Bring the ground to You
Downward Dog is a pose that can support the weight. Bring the ground closer to you instead of placing your hands on the floor. Under your hands, place blocks or wedges to raise the floor. This will force your weight off your wrists. Consider this: The higher you raise your hands, your weight will be shifted to your legs.
Use your hands and forearms
The angle of your wrist joint can cause your wrists to hurt. When you extend your wrists too far, it can cause inflammation and strain. Modify any pose using fists or coming up onto your forearms rather than your palms. You can, for example, substitute Down Dog with a Dolphin pose. While your wrists are safe, you will still reap the benefits.
Bend your knees
When we do poses such as Plank and Downward-Facing Dog, we tend to put our weight on our hands. This is especially true if our core strength needs to be more vital to support us. We can reduce the effort required by bending our legs or bringing them down to the floor.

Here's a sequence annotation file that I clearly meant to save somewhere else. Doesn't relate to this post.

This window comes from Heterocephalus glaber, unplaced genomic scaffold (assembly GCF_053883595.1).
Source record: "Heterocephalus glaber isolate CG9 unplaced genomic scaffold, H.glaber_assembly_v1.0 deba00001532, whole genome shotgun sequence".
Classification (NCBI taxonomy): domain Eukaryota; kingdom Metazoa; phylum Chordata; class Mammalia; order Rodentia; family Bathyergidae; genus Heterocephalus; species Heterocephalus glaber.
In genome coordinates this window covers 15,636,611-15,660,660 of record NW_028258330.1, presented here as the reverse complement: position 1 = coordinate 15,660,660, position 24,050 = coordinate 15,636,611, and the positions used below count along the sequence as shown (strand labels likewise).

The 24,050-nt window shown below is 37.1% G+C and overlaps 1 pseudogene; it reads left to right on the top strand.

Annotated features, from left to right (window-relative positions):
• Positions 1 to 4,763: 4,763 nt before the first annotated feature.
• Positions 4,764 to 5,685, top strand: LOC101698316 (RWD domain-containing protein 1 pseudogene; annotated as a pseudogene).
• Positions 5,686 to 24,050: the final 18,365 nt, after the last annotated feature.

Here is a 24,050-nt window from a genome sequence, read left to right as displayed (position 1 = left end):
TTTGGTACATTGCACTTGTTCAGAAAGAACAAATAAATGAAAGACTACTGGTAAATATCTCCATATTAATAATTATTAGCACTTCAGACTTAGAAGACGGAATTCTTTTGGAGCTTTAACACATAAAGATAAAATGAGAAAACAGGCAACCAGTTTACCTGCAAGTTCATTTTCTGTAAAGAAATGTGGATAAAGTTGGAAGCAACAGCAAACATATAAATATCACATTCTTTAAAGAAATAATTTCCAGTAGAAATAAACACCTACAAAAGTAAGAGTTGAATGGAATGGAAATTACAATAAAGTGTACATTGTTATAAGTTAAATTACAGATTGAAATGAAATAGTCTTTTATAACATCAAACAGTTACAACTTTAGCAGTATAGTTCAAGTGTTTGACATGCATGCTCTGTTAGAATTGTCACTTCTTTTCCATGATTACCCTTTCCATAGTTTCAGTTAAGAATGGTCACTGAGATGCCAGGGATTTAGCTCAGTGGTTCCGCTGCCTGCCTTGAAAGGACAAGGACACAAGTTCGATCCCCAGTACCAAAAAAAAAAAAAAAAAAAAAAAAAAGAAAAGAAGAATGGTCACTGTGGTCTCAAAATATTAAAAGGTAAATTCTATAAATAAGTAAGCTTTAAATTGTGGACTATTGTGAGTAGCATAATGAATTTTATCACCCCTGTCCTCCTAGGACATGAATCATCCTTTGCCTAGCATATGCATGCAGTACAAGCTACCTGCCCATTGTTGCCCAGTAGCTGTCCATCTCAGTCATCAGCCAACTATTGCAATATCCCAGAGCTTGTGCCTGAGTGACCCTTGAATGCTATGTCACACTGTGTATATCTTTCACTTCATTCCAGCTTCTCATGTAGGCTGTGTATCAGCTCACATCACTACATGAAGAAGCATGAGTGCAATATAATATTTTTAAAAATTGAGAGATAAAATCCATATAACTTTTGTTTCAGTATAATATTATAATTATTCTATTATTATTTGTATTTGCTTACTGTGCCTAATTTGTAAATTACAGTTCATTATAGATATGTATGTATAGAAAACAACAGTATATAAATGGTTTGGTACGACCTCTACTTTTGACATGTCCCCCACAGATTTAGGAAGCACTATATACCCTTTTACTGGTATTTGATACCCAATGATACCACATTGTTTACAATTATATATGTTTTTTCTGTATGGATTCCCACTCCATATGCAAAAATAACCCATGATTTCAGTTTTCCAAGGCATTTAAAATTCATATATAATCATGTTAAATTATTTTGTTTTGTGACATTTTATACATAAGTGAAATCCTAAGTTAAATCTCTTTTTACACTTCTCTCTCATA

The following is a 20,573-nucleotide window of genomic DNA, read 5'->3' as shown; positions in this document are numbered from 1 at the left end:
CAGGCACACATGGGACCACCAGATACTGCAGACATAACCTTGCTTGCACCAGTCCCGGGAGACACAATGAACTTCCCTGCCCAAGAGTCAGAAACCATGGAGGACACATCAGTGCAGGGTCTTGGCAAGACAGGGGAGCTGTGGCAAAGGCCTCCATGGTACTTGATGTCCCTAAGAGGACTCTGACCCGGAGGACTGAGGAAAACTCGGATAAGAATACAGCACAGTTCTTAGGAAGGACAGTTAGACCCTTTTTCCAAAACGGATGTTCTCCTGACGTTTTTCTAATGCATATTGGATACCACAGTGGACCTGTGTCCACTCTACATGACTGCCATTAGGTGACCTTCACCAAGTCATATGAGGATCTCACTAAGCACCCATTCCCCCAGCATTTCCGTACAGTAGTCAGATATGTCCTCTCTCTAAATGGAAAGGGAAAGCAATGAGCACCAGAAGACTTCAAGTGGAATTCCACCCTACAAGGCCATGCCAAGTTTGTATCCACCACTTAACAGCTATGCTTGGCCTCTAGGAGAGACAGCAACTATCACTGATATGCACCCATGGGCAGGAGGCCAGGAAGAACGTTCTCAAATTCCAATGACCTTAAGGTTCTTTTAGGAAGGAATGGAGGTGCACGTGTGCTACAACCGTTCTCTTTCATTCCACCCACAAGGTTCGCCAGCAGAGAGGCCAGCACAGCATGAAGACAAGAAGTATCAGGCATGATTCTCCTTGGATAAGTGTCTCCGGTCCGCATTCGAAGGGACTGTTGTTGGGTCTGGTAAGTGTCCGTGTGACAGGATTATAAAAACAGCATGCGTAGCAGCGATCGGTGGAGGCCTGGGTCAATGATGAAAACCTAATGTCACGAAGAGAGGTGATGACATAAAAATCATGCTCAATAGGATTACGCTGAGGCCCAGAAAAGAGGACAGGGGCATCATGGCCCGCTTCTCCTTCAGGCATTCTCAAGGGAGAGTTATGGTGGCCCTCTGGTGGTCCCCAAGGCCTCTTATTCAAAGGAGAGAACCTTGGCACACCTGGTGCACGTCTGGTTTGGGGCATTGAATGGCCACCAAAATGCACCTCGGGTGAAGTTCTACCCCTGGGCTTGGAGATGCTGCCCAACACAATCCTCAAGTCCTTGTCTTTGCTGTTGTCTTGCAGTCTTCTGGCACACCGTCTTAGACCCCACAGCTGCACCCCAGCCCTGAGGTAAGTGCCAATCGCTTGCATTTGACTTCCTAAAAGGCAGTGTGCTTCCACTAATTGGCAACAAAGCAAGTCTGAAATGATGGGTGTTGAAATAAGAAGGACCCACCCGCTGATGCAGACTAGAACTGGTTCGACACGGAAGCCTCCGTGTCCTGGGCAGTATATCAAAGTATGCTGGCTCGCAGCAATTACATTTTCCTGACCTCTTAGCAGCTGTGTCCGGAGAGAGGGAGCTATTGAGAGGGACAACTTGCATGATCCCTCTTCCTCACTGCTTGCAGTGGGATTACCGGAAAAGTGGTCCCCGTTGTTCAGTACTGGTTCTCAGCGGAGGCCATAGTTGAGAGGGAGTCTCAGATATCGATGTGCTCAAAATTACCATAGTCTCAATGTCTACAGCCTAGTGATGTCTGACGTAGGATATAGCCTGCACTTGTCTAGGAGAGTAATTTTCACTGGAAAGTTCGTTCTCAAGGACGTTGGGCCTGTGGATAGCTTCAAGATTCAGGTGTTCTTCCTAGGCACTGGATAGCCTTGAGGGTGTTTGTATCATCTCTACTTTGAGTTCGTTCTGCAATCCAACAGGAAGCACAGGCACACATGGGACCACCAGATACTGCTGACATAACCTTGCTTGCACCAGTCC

Find your alignment
Many of us extend our shoulders past the wrists when we practice arm balances like Plank, Chaturanga, or Upward Facing Dog. Think about aligning your outer shoulder joint to the wrist’s center. This will help you stack your armbones and prevent unnecessary pressure from being placed on your wrists. Yoga postures that maintain correct alignment will protect your wrists.
Engage hasta bandha
Hasta Bandha is also called the handlock. It’s a slight movement that has a powerful impact. Hasta Bandha is achieved by spreading your fingers on the floor and drawing upwards from the middle of your palms. This movement engages your arm muscles and draws energy up your arms. It also relieves pressure on your wrists. This can be a challenge at first but greatly benefit your practice, as wrist problems can result from a lack of strength.
Warm up before you start